Equine Colic Awareness Spokes-Horse Entry: SaltyI bought my off the track thoroughbred Salty on May 9, 2012. He was the quietist, most willing horse I have ever worked with. He was my new project horse to rehabilitate and train and we soon become best friends.

He showed at 4H/open shows, NJHA and went to our 4H fair throughout the summer. He was a dream to be around. Salty also became a crowd favorite because of his reputation as an OTTB. He has a babysitter personality, which allowed me to have little kids and adults learn to ride on him.

The Call no Horse Owner Wants to Receive

On September 29, I got a call that no horse owner ever wants to get. Something was seriously wrong with my horse. When I got to the barn, I found my horse laying in his stall, breath as cold as ice. He was originally found in a different field then he was in the night before and it looked like he had been thrashing around in the mud for most of the night. He also had huge cuts from sliding under the fence in the other pasture that covered his face, hips and legs. Salty was found by the barn owner who slowly walked him into the barn before calling me.

After talking to my vet, we were sent to New Bolton Equestrian Hospital for evaluation. I was told my horse was severely colicking and I had two choices: Put him down or attempt emergency surgery. I made the hear wrenching decision to try surgery as long as my horse didn’t have to suffer anymore.

A Case of “Bad Luck”

Salty was in surgery for three of the longest hours of my life. The surgeon said he nearly died on the table, but kept pushing through. Salty’s small intestine was twisted into a knot, but the vet was unsure how it happened.

Around an hour later, Salty woke up and I was able to see him. The vet described the colic as a case of “bad luck.” I couldn’t help but think that this “bad luck” could have been prevented if I had taken the right steps to protect my horse. After a week in the hospital, Salty was allowed to go home.

Colic Recovery is a Long Road

The home care after surgery was extremely difficult because his surgery was so intense. My horse unfortunately did not have a smooth recovery. Even after following every rule and having checkups with my vet every two weeks, we had to fight off an infection and a hernia. After colic surgery, about 6% of geldings are likely to develop hernias. My Salty experienced another case of “bad luck” and got one.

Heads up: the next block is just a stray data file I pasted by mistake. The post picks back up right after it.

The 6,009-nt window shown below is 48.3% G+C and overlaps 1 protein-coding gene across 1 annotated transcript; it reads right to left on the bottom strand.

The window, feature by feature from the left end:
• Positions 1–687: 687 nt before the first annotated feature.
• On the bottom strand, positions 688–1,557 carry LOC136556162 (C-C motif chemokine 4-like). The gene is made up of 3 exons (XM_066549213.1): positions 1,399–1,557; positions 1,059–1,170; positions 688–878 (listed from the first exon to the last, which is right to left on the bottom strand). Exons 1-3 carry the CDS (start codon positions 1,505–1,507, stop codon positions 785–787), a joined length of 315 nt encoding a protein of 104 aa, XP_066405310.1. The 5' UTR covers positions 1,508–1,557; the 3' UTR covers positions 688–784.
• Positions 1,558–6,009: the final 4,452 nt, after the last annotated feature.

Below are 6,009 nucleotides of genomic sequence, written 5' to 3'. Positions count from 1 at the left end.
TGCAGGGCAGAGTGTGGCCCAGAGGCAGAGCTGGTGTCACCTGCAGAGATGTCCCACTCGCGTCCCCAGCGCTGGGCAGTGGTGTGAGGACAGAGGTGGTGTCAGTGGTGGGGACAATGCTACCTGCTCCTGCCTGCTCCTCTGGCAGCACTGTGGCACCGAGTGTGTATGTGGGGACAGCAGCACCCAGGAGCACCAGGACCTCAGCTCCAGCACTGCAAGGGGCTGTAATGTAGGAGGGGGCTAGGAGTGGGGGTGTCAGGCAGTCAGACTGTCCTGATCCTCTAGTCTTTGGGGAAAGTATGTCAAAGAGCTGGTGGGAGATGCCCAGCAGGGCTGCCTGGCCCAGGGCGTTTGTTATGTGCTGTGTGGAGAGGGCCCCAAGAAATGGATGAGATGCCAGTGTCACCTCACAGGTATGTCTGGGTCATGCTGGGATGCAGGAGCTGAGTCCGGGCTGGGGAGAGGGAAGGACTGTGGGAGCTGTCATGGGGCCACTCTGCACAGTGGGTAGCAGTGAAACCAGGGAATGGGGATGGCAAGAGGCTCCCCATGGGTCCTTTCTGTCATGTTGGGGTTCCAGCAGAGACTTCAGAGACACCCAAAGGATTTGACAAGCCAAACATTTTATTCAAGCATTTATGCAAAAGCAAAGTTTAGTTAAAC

As of today, Salty is still not on full turnout, his incision has healed, his infection has gone away and the hernia is nearly gone too. I regret not putting my horse on anything to help reduce the risk of colic. Since then, I have done a lot of research about colic and I monitor what my horse is fed all the time, I make sure I know about the medication/supplements he is getting, and I try to control his cribbing habit.

If he was protected before, maybe Salty would be racing around barrels again, or teaching another little kid how to ride. But for now, we are just focusing on getting better and I’m so grateful to say I still have my Salty to greet me at the barn everyday.

I encourage every horse owner to help protect their horse against colic and to stay educated to help save you and your horse from an awful colic experience.

The Crusade Against Equine Colic thanks Dawn for sharing her personal colic story. Dawn is a candidate for the Equine Colic Awareness Month Spokes-Horse Contest. Enter your Colic Story for a chance to win.

2 Responses so far.

  1. Nola Bartz says:

    A hernia occurs when an organ or fatty tissue squeezes through a weak spot in a surrounding muscle or connective tissue called fascia. The most common types of hernia are inguinal (inner groin), incisional (resulting from an incision), femoral (outer groin), umbilical (belly button), and hiatal (upper stomach).”^^:

    All the best http://www.healthmedicinebook.comuw

  2. Smithf6 says:

    Android Game Development takes more than knowledge cfdeedkkddgaedga

The Crusade Against Equine Colic is a movement empowering all horse people to learn how to reduce our horses’ risk for colic – and to share that knowledge with fellow equestrians.

  • RSS
  • Facebook
  • Twitter